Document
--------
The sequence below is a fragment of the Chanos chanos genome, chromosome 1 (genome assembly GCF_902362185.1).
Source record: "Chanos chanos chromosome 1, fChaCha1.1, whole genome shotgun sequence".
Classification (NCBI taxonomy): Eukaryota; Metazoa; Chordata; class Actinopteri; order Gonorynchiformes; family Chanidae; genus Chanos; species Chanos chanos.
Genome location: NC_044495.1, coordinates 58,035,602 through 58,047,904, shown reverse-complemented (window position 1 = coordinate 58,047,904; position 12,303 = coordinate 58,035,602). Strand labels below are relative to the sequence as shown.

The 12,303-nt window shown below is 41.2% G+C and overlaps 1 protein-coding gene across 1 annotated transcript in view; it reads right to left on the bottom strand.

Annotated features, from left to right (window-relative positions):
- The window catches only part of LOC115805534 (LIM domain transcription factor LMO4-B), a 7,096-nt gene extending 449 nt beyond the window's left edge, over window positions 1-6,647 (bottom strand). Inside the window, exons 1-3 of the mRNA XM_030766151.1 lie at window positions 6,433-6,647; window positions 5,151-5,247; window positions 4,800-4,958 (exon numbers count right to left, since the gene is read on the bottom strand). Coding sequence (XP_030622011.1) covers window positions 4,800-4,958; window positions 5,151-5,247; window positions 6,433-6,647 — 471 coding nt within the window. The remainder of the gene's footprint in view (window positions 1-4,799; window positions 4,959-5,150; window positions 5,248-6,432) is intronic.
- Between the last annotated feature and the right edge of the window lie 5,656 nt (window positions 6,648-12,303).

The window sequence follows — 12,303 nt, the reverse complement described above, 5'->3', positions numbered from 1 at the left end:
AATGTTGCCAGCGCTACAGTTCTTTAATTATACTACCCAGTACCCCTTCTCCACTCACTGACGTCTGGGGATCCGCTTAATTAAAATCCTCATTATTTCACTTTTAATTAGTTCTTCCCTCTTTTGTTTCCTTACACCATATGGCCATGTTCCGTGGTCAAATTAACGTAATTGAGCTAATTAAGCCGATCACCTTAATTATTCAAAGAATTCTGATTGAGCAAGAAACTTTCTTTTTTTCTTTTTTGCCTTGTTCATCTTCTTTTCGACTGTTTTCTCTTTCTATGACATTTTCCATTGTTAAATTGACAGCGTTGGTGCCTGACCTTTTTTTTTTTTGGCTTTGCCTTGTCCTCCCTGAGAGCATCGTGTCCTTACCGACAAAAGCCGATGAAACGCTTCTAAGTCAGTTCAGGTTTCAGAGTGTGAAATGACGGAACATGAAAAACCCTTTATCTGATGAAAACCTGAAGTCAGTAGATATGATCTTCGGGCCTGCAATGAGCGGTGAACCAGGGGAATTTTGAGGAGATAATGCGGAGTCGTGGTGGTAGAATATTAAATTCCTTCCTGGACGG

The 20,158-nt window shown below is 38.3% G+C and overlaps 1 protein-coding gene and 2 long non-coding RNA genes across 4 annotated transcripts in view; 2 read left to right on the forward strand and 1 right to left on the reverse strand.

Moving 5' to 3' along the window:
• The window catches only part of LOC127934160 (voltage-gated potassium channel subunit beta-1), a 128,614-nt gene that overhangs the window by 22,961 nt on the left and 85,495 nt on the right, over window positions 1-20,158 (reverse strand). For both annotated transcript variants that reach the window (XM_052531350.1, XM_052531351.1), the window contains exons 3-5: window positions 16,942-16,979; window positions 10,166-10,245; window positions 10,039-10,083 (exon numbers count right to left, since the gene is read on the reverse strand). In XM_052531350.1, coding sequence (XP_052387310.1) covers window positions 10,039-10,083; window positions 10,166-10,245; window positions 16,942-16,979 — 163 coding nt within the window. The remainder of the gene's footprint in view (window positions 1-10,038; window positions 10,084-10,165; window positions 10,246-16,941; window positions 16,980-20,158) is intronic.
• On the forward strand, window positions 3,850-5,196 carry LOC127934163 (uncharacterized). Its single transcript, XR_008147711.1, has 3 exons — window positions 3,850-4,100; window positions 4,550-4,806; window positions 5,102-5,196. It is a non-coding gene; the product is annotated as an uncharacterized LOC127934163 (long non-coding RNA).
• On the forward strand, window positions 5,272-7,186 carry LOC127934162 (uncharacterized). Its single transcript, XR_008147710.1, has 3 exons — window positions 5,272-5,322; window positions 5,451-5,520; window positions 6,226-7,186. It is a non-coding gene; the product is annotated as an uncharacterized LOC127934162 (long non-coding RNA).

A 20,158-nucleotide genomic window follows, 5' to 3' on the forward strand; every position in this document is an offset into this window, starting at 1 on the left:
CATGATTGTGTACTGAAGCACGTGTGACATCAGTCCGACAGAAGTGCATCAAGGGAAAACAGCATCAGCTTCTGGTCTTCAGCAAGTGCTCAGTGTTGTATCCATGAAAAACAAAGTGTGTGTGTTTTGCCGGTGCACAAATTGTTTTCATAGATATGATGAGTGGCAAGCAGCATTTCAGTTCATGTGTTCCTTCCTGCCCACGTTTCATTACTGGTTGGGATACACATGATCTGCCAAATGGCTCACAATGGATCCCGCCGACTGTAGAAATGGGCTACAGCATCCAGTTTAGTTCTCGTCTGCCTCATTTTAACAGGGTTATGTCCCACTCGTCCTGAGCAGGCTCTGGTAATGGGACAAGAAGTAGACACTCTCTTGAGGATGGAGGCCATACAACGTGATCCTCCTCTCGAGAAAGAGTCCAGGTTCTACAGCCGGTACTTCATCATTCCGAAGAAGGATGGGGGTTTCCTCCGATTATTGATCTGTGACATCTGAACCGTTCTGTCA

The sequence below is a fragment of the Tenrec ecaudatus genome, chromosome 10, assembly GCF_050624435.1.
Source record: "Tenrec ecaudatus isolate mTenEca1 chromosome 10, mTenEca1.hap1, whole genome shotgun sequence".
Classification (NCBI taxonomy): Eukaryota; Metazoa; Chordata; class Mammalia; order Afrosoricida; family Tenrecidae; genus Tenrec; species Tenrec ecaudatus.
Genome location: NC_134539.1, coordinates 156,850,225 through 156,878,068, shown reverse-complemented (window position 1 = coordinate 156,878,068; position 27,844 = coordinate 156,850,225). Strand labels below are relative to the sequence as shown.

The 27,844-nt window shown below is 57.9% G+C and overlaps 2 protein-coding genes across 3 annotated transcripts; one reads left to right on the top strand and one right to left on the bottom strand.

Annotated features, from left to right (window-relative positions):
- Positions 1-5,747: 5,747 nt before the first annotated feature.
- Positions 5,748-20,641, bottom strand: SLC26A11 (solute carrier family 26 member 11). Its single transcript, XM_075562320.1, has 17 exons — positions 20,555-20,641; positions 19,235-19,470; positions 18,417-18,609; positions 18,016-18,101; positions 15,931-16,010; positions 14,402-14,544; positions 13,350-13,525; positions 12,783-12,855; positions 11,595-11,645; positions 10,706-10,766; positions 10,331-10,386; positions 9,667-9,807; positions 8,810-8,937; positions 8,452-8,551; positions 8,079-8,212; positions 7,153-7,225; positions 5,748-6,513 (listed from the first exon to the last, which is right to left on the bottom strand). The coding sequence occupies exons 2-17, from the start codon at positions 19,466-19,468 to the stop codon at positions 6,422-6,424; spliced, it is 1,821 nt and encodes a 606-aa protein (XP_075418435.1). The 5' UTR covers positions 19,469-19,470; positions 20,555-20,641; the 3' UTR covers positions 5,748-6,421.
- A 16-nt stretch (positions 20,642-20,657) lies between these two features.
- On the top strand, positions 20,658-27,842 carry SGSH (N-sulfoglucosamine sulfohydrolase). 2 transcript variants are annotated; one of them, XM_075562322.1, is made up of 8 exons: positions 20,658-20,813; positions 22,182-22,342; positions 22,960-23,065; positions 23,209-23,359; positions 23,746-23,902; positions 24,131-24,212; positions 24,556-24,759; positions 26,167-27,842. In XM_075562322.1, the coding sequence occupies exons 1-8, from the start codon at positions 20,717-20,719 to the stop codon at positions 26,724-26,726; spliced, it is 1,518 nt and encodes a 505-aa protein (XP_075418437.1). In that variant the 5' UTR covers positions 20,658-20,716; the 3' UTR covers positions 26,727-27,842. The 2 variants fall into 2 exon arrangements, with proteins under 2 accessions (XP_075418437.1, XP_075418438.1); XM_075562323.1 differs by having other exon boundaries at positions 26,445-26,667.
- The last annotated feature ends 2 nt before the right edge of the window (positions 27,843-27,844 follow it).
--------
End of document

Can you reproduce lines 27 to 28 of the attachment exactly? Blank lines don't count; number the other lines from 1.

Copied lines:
- On the top strand, positions 20,658-27,842 carry SGSH (N-sulfoglucosamine sulfohydrolase). 2 transcript variants are annotated; one of them, XM_075562322.1, is made up of 8 exons: positions 20,658-20,813; positions 22,182-22,342; positions 22,960-23,065; positions 23,209-23,359; positions 23,746-23,902; positions 24,131-24,212; positions 24,556-24,759; positions 26,167-27,842. In XM_075562322.1, the coding sequence occupies exons 1-8, from the start codon at positions 20,717-20,719 to the stop codon at positions 26,724-26,726; spliced, it is 1,518 nt and encodes a 505-aa protein (XP_075418437.1). In that variant the 5' UTR covers positions 20,658-20,716; the 3' UTR covers positions 26,727-27,842. The 2 variants fall into 2 exon arrangements, with proteins under 2 accessions (XP_075418437.1, XP_075418438.1); XM_075562323.1 differs by having other exon boundaries at positions 26,445-26,667.
- The last annotated feature ends 2 nt before the right edge of the window (positions 27,843-27,844 follow it).